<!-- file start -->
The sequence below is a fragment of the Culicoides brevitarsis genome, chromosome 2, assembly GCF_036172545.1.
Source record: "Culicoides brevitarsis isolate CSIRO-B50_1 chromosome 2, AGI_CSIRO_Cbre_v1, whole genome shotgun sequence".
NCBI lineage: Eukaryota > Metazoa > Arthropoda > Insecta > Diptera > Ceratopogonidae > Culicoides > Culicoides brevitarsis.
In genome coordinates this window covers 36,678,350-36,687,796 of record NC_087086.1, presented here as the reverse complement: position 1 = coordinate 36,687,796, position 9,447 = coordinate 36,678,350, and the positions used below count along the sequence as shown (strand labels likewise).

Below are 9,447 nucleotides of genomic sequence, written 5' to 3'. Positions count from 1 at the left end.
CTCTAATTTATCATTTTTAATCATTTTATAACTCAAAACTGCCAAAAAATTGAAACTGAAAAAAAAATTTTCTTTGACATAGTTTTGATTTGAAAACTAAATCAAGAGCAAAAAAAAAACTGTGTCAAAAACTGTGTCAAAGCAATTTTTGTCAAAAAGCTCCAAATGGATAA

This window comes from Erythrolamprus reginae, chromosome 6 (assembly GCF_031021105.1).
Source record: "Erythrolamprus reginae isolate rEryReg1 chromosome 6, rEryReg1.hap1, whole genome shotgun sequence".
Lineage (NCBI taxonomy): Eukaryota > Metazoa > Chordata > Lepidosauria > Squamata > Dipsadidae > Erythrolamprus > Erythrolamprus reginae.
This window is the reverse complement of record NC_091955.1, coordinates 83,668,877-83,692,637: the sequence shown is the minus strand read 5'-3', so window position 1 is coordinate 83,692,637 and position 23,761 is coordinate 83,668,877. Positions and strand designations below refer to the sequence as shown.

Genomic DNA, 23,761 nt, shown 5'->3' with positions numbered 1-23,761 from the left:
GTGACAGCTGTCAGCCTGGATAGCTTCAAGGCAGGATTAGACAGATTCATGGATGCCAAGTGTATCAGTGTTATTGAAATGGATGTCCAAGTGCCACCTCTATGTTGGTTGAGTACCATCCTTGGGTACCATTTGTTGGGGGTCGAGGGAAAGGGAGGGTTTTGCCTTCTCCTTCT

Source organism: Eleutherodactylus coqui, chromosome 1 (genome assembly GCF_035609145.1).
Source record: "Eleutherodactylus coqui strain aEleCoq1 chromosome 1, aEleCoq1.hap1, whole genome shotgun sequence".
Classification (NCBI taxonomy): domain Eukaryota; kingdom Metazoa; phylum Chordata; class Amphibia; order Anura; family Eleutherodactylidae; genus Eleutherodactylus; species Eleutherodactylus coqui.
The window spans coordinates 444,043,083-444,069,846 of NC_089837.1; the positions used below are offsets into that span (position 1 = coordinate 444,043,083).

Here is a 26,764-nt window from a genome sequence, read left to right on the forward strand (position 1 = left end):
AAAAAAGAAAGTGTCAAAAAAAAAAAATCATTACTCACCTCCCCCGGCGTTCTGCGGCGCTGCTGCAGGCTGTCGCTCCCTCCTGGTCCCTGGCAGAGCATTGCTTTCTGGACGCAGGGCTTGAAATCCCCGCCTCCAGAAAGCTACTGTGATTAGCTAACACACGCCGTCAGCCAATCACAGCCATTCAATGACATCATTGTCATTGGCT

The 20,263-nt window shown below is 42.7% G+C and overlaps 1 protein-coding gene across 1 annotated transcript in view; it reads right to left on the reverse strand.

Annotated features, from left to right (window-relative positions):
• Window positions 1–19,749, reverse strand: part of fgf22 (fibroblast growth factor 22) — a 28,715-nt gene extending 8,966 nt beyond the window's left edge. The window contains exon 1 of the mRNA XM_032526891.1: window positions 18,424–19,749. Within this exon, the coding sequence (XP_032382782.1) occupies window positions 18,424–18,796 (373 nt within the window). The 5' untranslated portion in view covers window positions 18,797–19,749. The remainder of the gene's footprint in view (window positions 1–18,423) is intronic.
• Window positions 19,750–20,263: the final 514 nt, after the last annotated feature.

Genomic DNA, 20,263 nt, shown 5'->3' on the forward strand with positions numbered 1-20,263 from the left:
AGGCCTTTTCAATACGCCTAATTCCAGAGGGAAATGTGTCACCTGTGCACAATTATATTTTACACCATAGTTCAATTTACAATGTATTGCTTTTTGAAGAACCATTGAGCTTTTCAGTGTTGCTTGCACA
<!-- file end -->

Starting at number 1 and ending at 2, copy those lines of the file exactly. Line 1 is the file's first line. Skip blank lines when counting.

The sequence below is a fragment of the Culicoides brevitarsis genome, chromosome 2, assembly GCF_036172545.1.
Source record: "Culicoides brevitarsis isolate CSIRO-B50_1 chromosome 2, AGI_CSIRO_Cbre_v1, whole genome shotgun sequence".